Before C would give me a contract, he had me work a test event in Aarhus. I would be paid for my efforts and if we both agreed that things went well, I would be hired full-time. He paid for the transportation and hotel accommodations and I would pay for my own food when I wasn't on duty. I thought it sounded fair and met him in Vojens, Denmark. There, we would load up the trailer trucks and drive to Aarhus together. Also in for the ride was the company intern, Julie. When discussing the trial run, C mentioned that another person would be working me. But when I asked about my partner, C said that they changed their mind. He added that they were German and Germans didn't like to work. More alarm bells went off. And again I ignored them. Stupid girl.

All in all, the first event was pretty easy. C had hired a group of gentlemen from Poland that did most of the hard labor, including setting up the benches and tables, and building up the bar and kitchen. Professional builders constructed the tent and Julie handled the tickets. I was put in charge of the gift shop and was responsible for the inventory and making sure the girls didn't steal. Poor planning on C's part meant that Aarhus Oktoberfest coincided with a major music festival featuring Alicia Keys. Also, he missed the "Oktober" in Oktoberfest and this event took place in July. Suffice to say we had few customers. He still broke even, but I was surprised since it looked like we never had more than 100 people in a tent with a capacity for almost 2,000.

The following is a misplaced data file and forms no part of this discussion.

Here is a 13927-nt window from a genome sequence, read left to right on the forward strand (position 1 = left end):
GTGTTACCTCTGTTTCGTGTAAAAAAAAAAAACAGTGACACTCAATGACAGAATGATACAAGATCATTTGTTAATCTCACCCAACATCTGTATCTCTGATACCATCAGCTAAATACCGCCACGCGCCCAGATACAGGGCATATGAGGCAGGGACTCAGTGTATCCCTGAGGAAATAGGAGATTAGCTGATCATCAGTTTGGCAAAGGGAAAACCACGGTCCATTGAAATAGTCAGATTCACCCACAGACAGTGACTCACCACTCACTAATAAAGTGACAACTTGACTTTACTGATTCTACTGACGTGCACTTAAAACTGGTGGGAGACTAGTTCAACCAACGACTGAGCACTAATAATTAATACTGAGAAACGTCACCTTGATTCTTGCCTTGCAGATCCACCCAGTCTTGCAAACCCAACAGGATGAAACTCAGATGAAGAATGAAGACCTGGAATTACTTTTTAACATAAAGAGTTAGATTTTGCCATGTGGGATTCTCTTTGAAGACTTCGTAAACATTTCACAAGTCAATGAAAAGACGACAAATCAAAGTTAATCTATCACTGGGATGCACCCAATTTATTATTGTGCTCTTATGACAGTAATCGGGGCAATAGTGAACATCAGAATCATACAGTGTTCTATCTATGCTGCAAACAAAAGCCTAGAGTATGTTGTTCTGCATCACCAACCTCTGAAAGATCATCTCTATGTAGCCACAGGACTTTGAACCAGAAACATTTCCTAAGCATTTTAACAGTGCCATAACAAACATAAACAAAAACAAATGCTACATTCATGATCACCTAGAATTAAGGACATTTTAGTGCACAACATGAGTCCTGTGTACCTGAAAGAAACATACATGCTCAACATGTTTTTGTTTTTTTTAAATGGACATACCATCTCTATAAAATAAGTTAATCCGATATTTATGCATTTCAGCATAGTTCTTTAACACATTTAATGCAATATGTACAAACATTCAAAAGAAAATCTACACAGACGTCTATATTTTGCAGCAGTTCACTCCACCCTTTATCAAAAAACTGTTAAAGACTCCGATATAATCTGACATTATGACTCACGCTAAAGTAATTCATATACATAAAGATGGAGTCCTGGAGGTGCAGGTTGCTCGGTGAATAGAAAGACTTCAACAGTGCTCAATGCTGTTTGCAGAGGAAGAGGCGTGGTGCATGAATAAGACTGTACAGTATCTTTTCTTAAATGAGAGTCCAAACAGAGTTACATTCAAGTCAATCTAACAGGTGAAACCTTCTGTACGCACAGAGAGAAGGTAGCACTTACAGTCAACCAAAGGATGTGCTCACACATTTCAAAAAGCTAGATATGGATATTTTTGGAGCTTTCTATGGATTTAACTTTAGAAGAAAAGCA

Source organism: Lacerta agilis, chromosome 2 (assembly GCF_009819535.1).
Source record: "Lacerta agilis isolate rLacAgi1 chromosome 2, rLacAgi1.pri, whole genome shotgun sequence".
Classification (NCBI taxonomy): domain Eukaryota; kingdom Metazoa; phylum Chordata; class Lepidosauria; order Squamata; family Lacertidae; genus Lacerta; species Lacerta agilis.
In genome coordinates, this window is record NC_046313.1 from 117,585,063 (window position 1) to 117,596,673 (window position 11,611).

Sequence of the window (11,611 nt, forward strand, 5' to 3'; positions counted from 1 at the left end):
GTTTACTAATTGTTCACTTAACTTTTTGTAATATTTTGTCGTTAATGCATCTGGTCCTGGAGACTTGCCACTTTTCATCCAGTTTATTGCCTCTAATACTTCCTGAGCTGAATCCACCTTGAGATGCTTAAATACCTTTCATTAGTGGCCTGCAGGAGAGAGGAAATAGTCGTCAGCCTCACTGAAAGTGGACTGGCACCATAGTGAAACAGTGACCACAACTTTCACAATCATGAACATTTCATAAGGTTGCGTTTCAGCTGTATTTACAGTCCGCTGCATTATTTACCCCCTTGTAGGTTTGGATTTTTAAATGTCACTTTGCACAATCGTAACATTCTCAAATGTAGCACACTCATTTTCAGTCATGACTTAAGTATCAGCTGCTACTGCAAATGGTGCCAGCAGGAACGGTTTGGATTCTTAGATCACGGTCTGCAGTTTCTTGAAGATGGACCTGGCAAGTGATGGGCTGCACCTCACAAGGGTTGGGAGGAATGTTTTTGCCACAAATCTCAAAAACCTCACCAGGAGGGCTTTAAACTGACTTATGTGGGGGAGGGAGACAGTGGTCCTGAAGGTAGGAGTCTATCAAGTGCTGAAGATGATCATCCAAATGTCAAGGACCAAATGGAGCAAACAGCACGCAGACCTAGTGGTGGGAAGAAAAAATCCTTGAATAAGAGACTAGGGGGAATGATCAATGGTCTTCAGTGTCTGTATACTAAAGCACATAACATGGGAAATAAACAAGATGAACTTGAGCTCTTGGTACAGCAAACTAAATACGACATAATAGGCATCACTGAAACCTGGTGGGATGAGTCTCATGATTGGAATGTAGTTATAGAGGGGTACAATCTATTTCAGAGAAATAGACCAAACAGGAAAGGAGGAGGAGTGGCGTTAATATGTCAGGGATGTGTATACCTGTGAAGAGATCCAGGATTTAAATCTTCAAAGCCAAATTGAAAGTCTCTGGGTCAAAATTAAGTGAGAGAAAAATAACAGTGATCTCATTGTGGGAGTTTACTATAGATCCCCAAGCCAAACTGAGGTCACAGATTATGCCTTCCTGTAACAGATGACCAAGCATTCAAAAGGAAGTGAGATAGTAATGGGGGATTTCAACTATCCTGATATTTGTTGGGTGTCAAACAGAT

The event ran from Thursday to Saturday with breakdown all day Sunday. When the last guests on Saturday left, C thanked me for a job well-done and said I could take it easy the next day. Now, I've learned the ropes of production in MTV and there, everyone is expected to participate in de-rig and breakdown. So staying in my hotel while everyone else is working hard didn't sit well with me and I still showed up Sunday morning to see if I could help. C was genuinely surprised when he saw me and asked what I was doing. I explained that I've always helped during the breakdown of events and wanted to see if I could lend a hand. He laughed at my eagerness and told me to either go shopping or go back to the hotel since the crew had everything under control. He even gave me a few extra kroner for my efforts.